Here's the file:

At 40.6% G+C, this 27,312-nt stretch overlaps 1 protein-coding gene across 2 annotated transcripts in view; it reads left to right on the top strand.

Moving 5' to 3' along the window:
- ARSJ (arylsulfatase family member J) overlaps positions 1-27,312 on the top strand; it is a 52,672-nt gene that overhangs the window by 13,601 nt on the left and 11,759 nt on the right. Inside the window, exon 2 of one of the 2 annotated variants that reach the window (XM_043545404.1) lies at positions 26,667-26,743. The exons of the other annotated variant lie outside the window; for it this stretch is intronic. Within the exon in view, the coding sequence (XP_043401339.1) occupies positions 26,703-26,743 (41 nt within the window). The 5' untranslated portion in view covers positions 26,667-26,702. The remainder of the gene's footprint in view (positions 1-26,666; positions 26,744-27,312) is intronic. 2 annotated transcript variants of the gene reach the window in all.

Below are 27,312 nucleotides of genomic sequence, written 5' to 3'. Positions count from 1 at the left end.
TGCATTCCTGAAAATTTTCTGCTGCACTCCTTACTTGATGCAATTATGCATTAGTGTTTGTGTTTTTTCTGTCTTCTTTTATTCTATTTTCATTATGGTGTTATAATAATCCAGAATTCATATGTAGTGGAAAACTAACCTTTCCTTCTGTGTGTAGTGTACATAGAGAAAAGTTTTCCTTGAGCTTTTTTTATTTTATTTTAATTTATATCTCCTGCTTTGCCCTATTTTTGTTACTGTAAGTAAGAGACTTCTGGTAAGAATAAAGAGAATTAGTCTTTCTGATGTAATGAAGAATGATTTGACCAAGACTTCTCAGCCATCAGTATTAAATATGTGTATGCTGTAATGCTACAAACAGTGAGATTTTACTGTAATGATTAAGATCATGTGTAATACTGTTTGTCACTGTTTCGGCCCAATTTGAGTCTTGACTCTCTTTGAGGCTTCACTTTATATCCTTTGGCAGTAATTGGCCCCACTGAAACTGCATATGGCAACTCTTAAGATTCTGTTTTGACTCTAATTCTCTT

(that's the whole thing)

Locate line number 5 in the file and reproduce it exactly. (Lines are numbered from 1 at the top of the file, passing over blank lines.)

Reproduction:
TGCATTCCTGAAAATTTTCTGCTGCACTCCTTACTTGATGCAATTATGCATTAGTGTTTGTGTTTTTTCTGTCTTCTTTTATTCTATTTTCATTATGGTGTTATAATAATCCAGAATTCATATGTAGTGGAAAACTAACCTTTCCTTCTGTGTGTAGTGTACATAGAGAAAAGTTTTCCTTGAGCTTTTTTTATTTTATTTTAATTTATATCTCCTGCTTTGCCCTATTTTTGTTACTGTAAGTAAGAGACTTCTGGTAAGAATAAAGAGAATTAGTCTTTCTGATGTAATGAAGAATGATTTGACCAAGACTTCTCAGCCATCAGTATTAAATATGTGTATGCTGTAATGCTACAAACAGTGAGATTTTACTGTAATGATTAAGATCATGTGTAATACTGTTTGTCACTGTTTCGGCCCAATTTGAGTCTTGACTCTCTTTGAGGCTTCACTTTATATCCTTTGGCAGTAATTGGCCCCACTGAAACTGCATATGGCAACTCTTAAGATTCTGTTTTGACTCTAATTCTCTT